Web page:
Oct. 11, 2006
By Jessica Zibbel
When Rick Kraince, special projects manager for Ohio University's Center for International Studies, was returning from a trip in Southeast Asia, he had three cubic meters of space to fill with his belongings. He decided to fill the space with a cycle rickshaw. Now he uses the vehicle to pedal his wife and children down the Hocking-Adena Bikeway.
"I have always been fascinated with foot-powered machines," Kraince said when talking about rickshaws, also known as becaks or pedicabs. "When I was working in Jakarta, I spent some time traveling in other parts of Indonesia where I came across the becak. I felt that it was an appropriate technology in a world filled with cars."
Kraince, who researches Indonesian studies, asked a rickshaw taxi driver where he could acquire one. The driver took him to a factory where Kraince had a rickshaw painted with a mural of Mt. Merapi, a volcano that serves as a mystical power symbol, and an Indonesian deity named Semar.
Kraince feels that the United States has lost some of its ingenuity through outsourcing and complicated technology. "In a country where everything we buy is from China, we lose a lot of opportunities to be creative," he said. "Rickshaws are not mass-produced; they demonstrate how much work can be done with simple-power machines, without using fuel."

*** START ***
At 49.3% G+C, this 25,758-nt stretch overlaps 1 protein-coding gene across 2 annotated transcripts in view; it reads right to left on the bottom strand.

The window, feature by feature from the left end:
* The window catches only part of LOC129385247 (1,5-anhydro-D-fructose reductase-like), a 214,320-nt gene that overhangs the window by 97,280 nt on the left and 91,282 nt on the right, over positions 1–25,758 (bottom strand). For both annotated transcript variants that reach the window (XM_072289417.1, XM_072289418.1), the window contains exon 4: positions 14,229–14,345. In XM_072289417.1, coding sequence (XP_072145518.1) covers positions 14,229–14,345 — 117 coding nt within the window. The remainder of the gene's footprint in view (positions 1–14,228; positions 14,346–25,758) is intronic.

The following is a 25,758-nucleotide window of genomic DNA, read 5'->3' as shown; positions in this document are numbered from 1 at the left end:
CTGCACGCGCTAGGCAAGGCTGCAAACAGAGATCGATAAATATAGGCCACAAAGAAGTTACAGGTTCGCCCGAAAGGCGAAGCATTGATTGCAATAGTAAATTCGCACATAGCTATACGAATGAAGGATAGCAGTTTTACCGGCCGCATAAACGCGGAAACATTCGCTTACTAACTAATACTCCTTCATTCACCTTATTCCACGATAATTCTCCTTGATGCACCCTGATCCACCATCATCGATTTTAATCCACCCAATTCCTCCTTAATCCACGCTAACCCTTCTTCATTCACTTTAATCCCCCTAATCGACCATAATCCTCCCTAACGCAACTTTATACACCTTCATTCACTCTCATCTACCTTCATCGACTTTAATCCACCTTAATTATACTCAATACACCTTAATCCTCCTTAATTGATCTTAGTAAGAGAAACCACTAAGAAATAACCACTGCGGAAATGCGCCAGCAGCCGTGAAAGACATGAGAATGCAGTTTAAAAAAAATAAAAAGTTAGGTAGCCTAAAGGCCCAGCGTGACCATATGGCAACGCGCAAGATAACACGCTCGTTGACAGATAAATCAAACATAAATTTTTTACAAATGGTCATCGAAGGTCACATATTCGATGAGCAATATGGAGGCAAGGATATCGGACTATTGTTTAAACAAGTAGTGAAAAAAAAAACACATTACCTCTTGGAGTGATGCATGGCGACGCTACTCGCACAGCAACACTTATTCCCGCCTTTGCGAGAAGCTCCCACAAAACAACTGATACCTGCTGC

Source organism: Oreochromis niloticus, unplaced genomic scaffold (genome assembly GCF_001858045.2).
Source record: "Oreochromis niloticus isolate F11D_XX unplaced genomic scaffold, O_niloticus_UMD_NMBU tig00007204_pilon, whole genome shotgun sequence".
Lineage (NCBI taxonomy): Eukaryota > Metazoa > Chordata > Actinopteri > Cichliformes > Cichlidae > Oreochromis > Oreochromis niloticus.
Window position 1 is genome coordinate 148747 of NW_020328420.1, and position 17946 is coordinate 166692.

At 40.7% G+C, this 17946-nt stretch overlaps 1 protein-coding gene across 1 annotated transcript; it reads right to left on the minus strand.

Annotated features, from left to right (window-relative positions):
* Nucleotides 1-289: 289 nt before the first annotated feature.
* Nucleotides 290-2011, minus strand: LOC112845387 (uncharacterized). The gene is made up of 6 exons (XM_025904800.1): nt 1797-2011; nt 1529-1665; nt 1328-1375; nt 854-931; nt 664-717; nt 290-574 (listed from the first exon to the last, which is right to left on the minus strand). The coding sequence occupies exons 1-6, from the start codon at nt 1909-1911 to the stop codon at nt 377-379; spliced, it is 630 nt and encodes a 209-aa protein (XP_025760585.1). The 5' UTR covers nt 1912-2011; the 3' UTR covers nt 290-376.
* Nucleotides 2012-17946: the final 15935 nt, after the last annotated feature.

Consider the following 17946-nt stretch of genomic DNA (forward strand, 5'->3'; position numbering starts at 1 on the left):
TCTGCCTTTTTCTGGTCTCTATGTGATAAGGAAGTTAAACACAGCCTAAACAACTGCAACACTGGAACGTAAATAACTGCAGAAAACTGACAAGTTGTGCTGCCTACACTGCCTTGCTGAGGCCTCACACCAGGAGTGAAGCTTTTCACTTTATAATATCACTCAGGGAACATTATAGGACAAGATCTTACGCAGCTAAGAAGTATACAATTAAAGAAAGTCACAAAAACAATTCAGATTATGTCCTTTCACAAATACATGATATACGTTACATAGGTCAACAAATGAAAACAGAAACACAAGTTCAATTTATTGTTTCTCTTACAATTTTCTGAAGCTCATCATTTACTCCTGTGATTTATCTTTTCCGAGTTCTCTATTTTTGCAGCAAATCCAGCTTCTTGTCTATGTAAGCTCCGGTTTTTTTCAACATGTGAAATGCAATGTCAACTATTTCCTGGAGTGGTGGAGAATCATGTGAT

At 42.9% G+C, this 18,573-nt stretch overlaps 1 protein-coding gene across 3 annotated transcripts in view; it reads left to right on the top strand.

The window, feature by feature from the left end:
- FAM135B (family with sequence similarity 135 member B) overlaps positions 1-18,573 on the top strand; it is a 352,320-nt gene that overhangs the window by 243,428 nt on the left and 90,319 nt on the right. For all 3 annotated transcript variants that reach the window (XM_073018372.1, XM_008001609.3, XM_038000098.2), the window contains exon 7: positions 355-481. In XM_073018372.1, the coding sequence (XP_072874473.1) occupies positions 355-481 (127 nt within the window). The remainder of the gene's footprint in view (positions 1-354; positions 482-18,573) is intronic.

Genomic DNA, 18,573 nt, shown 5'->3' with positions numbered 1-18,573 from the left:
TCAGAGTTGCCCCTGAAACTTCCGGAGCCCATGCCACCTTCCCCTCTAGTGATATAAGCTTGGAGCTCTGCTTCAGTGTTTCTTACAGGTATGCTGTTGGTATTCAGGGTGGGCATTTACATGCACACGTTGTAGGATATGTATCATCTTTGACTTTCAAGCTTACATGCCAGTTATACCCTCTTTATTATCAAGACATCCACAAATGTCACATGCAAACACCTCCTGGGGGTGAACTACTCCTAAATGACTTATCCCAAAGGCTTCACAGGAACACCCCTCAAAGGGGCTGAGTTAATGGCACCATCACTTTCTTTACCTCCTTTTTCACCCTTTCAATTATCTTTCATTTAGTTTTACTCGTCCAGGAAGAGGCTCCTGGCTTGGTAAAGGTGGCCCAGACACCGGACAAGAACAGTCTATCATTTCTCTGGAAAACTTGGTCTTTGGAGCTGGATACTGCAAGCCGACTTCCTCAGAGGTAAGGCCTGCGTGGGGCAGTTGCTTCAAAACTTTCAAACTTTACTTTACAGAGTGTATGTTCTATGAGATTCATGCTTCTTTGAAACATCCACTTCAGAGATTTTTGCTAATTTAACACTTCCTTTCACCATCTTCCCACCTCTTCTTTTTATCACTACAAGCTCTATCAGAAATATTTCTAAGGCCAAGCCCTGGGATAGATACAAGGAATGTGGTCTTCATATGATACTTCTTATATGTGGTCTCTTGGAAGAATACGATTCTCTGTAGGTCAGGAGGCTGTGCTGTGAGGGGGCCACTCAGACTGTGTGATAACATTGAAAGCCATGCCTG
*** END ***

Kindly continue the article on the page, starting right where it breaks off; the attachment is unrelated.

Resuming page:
In Indonesia, rickshaws are used for multiple purposes, such as to deliver coconuts, lumber, furniture and other goods.
"A lot of Indonesians are not fortunate enough to get a good education," Kraince said. "Often, men grow up and realize that they can not earn enough income on their land to support their families. They will travel into the cities to rent a rickshaw in order to earn money by providing pedal-powered taxi services or delivering goods."
Kraince is currently a Fulbright Scholar whose research focuses on civic education within Islamic universities in Indonesia. Recently, he directed Ohio University's Inter-Religious Dialogue Project involving a series of exchanges between Indonesian religious leaders and the United States.
In his spare time, Kraince enjoys traveling with his children, ages 7 and 3. While spending last winter in Indonesia and Malaysia, he often traveled to historic religious monuments, exposing his family to Southeast Asian history and culture.
Kraince feels that his rickshaw, which he and his family have ridden in a local parade, creates interest in Southeast Asian society. "It is an inspiring piece of machinery," he said. "People stop their cars occasionally and say 'Wow, what is that?'"
Jessica Zibbel was a student writer with University Communications and Marketing.